The doxography employed by the Nyingma tradition to categorize the whole of the Buddhist path is unique. Nyingmapas divide the Buddhist path into nine yanas, as follows:
Dudjom Jigdral Yeshe Dorje emphasized the eight lower vehicles are intellectually fabricated and contrived:
Rongzom held that the views of sutra such as Madhyamaka were inferior to that of tantra, as Koppl notes:
Various editions of the Gyubum are extant, but one typical version is the thirty-six Tibetan-language folio volumes published by Dilgo Khyentse Rinpoche in New Delhi, 1974. It contains:
Dzogchen literature is usually divided into three categories, which more or less reflect the historical development of Dzogchen:
Unlike the other three schools, the Nyingma school does not incorporate a spiritual leader of the school, but rather organizes itself with autonomous monasteries which coordinate activities when necessary.
The Nyingma tradition is therefore decentralized and often individual monastery administration decisions are made by the community of the lamas together with senior sangha members. Nyingmapa are also historically characterized and distinguished by this decentralization and by their general wider political disinterest. Their monasteries and sanghas, and wider communities, consist of a blend of monastic vow holders, of vow holding ngagpa householders, and of yogins.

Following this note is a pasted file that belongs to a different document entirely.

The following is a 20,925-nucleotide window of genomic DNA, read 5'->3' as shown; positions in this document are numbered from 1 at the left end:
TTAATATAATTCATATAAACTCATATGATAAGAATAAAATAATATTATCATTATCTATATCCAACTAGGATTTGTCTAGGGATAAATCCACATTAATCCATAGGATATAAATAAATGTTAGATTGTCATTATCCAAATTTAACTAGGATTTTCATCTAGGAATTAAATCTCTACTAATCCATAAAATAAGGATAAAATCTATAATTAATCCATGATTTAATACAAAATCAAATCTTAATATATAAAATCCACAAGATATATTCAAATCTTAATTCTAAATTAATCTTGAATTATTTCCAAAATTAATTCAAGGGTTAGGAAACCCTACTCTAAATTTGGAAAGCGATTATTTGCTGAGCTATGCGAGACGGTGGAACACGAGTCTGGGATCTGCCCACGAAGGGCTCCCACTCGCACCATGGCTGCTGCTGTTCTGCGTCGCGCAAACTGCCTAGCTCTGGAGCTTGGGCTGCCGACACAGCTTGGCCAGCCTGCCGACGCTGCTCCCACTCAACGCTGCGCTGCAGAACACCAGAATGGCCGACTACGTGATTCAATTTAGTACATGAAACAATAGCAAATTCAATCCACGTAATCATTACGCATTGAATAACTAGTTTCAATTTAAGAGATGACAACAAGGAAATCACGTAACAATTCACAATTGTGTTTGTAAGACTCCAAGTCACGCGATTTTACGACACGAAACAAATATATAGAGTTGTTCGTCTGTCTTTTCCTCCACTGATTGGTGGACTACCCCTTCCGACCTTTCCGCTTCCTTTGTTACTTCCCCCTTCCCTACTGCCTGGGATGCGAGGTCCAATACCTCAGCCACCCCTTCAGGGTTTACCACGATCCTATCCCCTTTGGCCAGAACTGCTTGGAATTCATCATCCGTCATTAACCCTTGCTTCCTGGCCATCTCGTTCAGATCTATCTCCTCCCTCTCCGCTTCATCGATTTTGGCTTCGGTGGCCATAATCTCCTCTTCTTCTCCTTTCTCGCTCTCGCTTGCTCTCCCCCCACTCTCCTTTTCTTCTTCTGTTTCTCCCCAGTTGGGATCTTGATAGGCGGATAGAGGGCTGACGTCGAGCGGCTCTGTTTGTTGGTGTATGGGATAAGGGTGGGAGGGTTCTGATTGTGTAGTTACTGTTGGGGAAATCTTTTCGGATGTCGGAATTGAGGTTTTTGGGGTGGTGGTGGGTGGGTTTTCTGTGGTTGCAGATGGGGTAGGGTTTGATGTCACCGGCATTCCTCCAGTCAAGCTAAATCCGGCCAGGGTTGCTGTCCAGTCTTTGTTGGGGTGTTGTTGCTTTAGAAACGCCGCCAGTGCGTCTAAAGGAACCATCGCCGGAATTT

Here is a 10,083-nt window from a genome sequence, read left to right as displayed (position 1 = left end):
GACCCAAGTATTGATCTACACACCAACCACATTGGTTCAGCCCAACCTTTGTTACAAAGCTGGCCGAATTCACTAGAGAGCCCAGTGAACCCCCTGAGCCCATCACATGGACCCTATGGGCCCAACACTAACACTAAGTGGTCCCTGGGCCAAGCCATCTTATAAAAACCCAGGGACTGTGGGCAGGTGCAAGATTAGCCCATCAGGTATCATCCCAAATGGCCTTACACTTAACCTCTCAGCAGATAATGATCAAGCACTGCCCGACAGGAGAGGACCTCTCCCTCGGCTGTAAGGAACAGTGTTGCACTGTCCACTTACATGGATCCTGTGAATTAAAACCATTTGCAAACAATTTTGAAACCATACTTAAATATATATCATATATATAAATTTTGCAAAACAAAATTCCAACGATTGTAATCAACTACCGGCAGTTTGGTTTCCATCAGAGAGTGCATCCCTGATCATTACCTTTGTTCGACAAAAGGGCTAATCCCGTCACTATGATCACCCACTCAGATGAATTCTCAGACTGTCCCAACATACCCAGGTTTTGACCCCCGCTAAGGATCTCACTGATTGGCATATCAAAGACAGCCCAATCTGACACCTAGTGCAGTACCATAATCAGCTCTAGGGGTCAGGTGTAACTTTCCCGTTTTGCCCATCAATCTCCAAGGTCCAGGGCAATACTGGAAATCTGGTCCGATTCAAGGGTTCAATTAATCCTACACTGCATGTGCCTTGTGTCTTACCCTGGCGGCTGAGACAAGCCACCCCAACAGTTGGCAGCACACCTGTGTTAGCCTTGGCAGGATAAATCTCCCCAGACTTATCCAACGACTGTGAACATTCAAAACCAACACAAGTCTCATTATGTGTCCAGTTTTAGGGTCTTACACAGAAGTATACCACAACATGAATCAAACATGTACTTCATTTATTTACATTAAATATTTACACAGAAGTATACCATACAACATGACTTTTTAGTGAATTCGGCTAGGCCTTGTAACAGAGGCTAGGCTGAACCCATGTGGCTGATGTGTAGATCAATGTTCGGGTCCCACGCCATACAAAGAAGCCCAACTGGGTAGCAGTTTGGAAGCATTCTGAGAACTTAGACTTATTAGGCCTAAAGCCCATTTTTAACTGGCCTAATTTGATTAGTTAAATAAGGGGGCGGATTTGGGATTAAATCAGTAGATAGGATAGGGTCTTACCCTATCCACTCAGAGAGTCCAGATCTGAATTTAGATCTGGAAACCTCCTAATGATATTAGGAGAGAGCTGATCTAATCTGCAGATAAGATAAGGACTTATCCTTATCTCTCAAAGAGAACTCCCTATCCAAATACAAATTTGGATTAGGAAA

Special terma lineages were established throughout Tibet. Out of this activity developed, especially within the Nyingma tradition, two ways of dharma transmission: the so-called "long" oral transmission from teacher to student in unbroken lineages and the "short" transmission of "hidden treasures". The foremost revealers of these termas were the five terton kings and the eight Lingpas.
According to Nyingma tradition, tertons are often mindstream emanations of the 25 main disciples of Padmasambhava. A vast system of transmission lineages developed through the ages. Nyingma scriptures were updated when the time was appropriate. Terma teachings guided many Buddhist practitioners to realisation and enlightenment.